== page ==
According to Hamilton, Martinez's refusal to train her on the lathe machines went so far as to involve an intentional assault against her. On one morning that Hamilton was working in Department 6, Martinez approached Hamilton regarding one of the CNC machines, the Wasino machine, and told her that the machine was "ready to run." (Id. ¶ 147.)*fn8 In order for Martinez to have gotten the machine "ready," he would have had to turn the machine on, warm the machine up, and check the machine's parts. (Id. ¶ 148.)*fn9 Hamilton approached the machine and found that it was already running. (Id. ¶ 149.)*fn10 She began operating the machine, and shortly thereafter it crashed. (Id. ¶ 147.) According to Plaintiff, at the time the machine crashed, Martinez was standing right next to her. (Id. ¶ 150.) Hamilton essentially argues that Martinez somehow booby-trapped the Wasino machine so that when she was operating it, it would crash and potentially eject sharp parts.

  ANALYSIS

  II. Plaintiff's Motion to Strike Is Granted

  The Court begins it analysis by addressing the threshold issue of whether certain portions of Defendants' reply brief should be stricken. In their opening summary judgment brief (which is close to ten pages longer than what is presumptively permitted by Local Rule), Defendants do not argue that SSCo. is entitled to summary judgment on Hamilton's sex-based hostile work environment claim, which is asserted in Count II of Hamilton's Complaint.*fn11 Plaintiff noted the absence of such an argument in her response and characterized Defendant's motion as a "partial" motion for summary judgment. (D.E. 41 at 3.) Nonetheless, in Section II.B of Defendants' Reply brief, SSCo. argues, for the first time, that it is entitled to summary judgment on this claim.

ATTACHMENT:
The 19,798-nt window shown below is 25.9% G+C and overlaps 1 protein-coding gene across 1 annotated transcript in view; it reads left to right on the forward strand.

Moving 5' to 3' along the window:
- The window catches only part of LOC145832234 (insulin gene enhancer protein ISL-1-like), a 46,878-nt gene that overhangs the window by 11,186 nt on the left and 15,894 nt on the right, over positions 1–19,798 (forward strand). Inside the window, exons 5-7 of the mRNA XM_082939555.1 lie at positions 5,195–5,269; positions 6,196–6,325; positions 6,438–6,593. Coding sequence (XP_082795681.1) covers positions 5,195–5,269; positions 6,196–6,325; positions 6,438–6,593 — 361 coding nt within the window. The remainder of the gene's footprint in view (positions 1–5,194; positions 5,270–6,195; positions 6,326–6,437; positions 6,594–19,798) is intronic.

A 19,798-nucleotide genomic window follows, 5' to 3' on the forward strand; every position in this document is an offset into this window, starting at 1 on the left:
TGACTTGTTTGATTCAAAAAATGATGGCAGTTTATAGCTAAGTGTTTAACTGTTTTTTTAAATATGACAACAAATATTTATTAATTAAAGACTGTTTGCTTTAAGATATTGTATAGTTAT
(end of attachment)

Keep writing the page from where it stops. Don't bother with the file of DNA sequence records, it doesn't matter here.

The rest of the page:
On April 16, 2004, Hamilton filed a Motion to Strike Portions of Defendants' Reply Brief (D.E. 56), which moved this Court to strike Section II.B of Defendants' Reply in Support of Summary Judgment (D.E. 49). Hamilton contends that this section "raises a new legal and factual argument that Defendants failed to raise in their" opening summary judgment brief. (D.E. 56 ¶ 4.) In response, Defendants argue that "Section II.B of Defendants' Reply contains proper argument made in direct reply to an issue raised by Plaintiff in her Response, and, therefore should not be stricken." (Defs.' Resp. to Pl.'s Mot. to Strike Portions of Defs.' Reply Br. (D.E. 58) at 4.)